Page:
Panelists including Mark Noble of Horizons ETFs shared their thoughts on the future of the Canadian cannabis market at the recent MoneyShow conference in Toronto.
As day two of the MoneyShow conference in Toronto reached its midpoint, expert panelists gave investors their input on the future of the Canadian marijuana market.
The panel consisted of Cam Battley, chief corporate officer at Aurora Cannabis (TSX:ACB); Danny Brody, vice president of investor relations at Green Organic Dutchman Holdings (TSX:TGOD); Mark Noble, senior vice president and head of sales strategy at Horizons ETFs; and Chris Wagner, CEO at Emerald Health Therapeutics (TSXV:EMH).
Moderated by Jay Rosenthal, co-founder and president of Business of Cannabis, the discussion started out with a question about whether Canada’s impending October 17 recreational cannabis legalization date will be a legitimate game changer, or merely a milestone.
Wagner said that depending on which side of the industry you’re on, it will likely be both.
“It’s not the dawn of a new era for Canadians socially and for our society … but it’s probably the dawn of a new era corporately and for Canadian companies,” he said.
“We will all remember this time as a time when large, dominant Canadian firms in this space started, and we have such a huge head start over anybody else on the planet that this will be remembered as the start of a brand-new industry that will be, and already is, global and that Canadians are leading.”
Rosenthal asked the panelists to describe their perception on the timeline for the industry as it relates to investors. Comparing it to tech updates, the participants were asked to answer whether legalization represents version 1.0 or 2.0.
Wagner said he believes the market is at version 0.01, saying it “[isn’t] even the first chapter.”
Battley said Canada’s upcoming legalization will provide a major window of opportunity for Canadian companies to become prominent on a global scale.
“It’s going to be a multibillion-dollar business in Canada. That’s great, but that’s not a global industry, that doesn’t get us into the realm of brewers and distillers,” he said.
Battley told the audience a change in US policy could happen quickly. “When that happens, there will be large, well-capitalized US competitors.”
“We have that window of opportunity to establish our global infrastructure and the networks and the distribution and the local production, all the things that we need, and we [have to] do it fast, because that’s the major economic opportunity.”
The Aurora executive finished his point by saying that companies at the forefront of global expansion are the ones most likely to maintain their market stance and stay relevant in the coming years.
“If you’re looking out three, five years and you want to see which companies are going to be around, look for the companies that are able to establish their global presence and succeed in selling into multiple global markets,” Battley said. “Those ones will be the ones that survive and thrive.”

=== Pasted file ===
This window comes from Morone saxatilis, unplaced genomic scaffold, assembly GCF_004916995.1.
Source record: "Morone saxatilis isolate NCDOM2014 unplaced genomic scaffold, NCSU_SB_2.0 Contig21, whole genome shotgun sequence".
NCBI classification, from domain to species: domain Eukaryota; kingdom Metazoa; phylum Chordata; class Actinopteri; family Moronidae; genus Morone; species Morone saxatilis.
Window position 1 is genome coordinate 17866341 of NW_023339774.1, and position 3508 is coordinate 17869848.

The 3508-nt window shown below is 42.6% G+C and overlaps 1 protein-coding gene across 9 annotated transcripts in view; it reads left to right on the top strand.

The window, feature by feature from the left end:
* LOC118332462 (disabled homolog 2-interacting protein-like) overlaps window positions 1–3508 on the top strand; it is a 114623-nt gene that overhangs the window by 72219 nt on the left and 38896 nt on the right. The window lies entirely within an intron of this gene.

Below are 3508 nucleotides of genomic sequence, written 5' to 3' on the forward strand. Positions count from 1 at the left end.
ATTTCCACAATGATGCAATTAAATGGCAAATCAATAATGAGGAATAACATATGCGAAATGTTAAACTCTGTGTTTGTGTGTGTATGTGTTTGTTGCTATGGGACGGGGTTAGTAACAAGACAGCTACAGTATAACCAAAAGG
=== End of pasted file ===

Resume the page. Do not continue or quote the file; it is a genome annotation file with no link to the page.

Cannabis experts comment on infused product craze
The discussion then moved to the question of how each panelist’s company will be preparing for Canada’s additional shift to cannabis-infused food and drink products, set to be legalized separately sometime after October 17.
Noble took the opportunity to highlight how broad the cannabis market stands to become in the coming years, saying diversification is an essential component to success, both for investors and companies.
“When this becomes a consumer-driven industry, on both the medical and the recreational side, things like marketing, brand, product, features are all going to come into play,” he said. “Diversification is your friend here.”
Noble explained the time is closing for companies with exorbitant valuations to sell promises and instead deliver results.
“I think that going into the new year, companies that are trading at above $10 billion on less than $50 million in revenue, that’s a disappointment waiting to happen,” Noble said.
The Horizons executive told the investor audience he expects some smaller companies to do well overall, and for some of the bigger cannabis ventures to become “extremely disappointing” on valuations.
He ended by explaining that putting all your eggs in one basket can be detrimental in the cannabis sector, and said that diversifying amongst companies that are strong brand leaders, acquisition targets or globally expanding will be an investor’s golden goose to “capture that full growth.”
One of the final questions was what the panelists consider the “sleeper stories” of the sector that will come to light in the next year. While Battley and Wagner both discussed hemp, Brody showed his enthusiasm for the medical market to further expand with legal research and development.
“I think that’s going to be a huge market,” he said.
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Securities Disclosure: I, Olivia Da Silva, hold no direct investment interest in any company mentioned in this article.